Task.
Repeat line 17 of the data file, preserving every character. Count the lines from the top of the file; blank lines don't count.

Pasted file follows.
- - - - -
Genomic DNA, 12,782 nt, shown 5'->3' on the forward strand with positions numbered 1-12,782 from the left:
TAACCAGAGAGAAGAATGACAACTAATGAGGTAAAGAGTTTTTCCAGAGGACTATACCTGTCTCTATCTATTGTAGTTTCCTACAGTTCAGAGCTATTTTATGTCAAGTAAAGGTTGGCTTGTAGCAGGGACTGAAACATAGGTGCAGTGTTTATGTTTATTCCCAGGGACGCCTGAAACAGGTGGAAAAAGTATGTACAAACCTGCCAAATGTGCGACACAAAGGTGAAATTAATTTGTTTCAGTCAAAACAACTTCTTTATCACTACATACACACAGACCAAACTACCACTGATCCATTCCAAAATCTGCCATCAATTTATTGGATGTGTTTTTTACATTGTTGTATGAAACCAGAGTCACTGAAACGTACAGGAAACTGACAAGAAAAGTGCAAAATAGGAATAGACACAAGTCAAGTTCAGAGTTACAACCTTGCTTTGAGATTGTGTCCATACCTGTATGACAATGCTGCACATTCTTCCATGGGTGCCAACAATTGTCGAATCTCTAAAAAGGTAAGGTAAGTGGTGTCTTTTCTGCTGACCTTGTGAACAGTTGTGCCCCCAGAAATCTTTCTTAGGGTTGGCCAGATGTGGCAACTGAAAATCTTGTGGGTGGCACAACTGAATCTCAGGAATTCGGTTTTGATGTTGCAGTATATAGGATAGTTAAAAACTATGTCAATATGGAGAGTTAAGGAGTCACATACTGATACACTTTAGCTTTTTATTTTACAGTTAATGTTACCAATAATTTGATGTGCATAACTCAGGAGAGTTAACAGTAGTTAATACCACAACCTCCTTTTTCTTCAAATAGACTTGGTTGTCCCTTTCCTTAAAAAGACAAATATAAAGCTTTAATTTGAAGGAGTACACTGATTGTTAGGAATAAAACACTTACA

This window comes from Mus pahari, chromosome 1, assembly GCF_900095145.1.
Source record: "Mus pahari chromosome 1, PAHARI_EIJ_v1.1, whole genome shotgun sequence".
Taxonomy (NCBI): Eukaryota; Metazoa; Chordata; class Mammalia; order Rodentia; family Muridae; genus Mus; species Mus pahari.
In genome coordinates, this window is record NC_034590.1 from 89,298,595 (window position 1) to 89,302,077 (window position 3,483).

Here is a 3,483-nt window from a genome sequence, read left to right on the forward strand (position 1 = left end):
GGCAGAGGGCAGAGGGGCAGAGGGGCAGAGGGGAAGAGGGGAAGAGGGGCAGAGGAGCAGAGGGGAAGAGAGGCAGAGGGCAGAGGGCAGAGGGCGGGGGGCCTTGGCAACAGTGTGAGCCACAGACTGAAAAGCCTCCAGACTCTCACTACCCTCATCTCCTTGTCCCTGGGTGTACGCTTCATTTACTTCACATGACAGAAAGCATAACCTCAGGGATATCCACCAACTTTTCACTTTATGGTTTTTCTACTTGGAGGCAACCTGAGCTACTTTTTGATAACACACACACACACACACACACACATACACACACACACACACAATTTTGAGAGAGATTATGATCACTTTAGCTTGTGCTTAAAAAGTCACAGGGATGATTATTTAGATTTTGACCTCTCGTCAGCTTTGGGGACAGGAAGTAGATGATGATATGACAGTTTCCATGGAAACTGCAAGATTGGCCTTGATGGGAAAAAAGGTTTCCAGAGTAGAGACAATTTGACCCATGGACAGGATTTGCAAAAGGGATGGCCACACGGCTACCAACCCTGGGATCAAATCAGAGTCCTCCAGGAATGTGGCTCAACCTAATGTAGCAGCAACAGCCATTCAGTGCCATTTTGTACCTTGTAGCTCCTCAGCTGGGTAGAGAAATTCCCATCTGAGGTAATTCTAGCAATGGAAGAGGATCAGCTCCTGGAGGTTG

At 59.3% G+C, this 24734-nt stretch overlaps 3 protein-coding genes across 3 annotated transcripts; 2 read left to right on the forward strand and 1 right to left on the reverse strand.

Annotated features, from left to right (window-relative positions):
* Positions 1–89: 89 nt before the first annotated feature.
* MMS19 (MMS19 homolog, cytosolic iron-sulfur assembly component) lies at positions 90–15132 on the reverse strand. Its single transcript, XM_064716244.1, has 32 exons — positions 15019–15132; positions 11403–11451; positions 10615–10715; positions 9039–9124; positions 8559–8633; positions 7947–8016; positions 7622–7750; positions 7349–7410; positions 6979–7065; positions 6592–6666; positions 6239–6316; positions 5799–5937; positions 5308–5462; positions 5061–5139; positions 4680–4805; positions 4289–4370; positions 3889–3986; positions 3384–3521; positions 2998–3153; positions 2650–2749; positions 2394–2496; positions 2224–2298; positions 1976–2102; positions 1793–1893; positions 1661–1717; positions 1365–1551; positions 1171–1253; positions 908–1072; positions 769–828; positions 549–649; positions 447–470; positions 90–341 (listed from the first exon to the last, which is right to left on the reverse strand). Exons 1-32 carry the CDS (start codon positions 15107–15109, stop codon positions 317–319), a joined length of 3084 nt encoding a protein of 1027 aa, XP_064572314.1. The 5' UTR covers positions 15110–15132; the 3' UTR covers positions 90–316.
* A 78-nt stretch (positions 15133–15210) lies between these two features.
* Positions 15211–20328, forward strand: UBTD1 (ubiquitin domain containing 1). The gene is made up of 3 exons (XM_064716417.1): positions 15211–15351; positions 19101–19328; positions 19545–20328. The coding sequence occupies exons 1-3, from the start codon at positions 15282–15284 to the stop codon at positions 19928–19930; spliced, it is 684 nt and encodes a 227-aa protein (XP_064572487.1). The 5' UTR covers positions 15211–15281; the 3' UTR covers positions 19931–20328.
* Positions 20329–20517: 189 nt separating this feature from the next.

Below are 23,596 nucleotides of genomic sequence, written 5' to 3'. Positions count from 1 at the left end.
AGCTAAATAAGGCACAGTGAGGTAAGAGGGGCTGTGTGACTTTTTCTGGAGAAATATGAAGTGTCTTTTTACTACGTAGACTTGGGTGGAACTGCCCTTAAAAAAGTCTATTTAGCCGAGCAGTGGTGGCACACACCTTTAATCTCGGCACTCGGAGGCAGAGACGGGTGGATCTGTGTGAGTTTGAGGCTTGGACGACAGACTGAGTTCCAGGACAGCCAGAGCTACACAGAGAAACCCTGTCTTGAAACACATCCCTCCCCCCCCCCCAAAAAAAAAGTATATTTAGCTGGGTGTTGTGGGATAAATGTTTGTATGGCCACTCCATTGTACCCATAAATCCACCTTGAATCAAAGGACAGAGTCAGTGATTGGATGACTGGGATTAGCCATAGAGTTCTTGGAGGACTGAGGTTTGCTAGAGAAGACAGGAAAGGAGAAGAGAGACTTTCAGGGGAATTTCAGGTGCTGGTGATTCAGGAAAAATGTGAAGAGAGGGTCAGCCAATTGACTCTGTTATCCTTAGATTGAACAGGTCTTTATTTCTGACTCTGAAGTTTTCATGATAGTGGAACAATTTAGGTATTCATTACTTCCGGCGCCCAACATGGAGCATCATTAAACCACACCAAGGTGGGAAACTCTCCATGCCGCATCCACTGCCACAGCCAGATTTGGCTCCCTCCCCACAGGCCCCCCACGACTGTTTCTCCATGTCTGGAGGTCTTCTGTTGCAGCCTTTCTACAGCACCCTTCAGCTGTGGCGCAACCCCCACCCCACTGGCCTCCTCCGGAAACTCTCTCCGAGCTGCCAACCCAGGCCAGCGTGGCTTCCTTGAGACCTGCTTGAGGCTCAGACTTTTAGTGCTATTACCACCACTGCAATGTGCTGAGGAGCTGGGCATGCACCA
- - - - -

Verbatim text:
AGCTAAATAAGGCACAGTGAGGTAAGAGGGGCTGTGTGACTTTTTCTGGAGAAATATGAAGTGTCTTTTTACTACGTAGACTTGGGTGGAACTGCCCTTAAAAAAGTCTATTTAGCCGAGCAGTGGTGGCACACACCTTTAATCTCGGCACTCGGAGGCAGAGACGGGTGGATCTGTGTGAGTTTGAGGCTTGGACGACAGACTGAGTTCCAGGACAGCCAGAGCTACACAGAGAAACCCTGTCTTGAAACACATCCCTCCCCCCCCCCCAAAAAAAAAGTATATTTAGCTGGGTGTTGTGGGATAAATGTTTGTATGGCCACTCCATTGTACCCATAAATCCACCTTGAATCAAAGGACAGAGTCAGTGATTGGATGACTGGGATTAGCCATAGAGTTCTTGGAGGACTGAGGTTTGCTAGAGAAGACAGGAAAGGAGAAGAGAGACTTTCAGGGGAATTTCAGGTGCTGGTGATTCAGGAAAAATGTGAAGAGAGGGTCAGCCAATTGACTCTGTTATCCTTAGATTGAACAGGTCTTTATTTCTGACTCTGAAGTTTTCATGATAGTGGAACAATTTAGGTATTCATTACTTCCGGCGCCCAACATGGAGCATCATTAAACCACACCAAGGTGGGAAACTCTCCATGCCGCATCCACTGCCACAGCCAGATTTGGCTCCCTCCCCACAGGCCCCCCACGACTGTTTCTCCATGTCTGGAGGTCTTCTGTTGCAGCCTTTCTACAGCACCCTTCAGCTGTGGCGCAACCCCCACCCCACTGGCCTCCTCCGGAAACTCTCTCCGAGCTGCCAACCCAGGCCAGCGTGGCTTCCTTGAGACCTGCTTGAGGCTCAGACTTTTAGTGCTATTACCACCACTGCAATGTGCTGAGGAGCTGGGCATGCACCA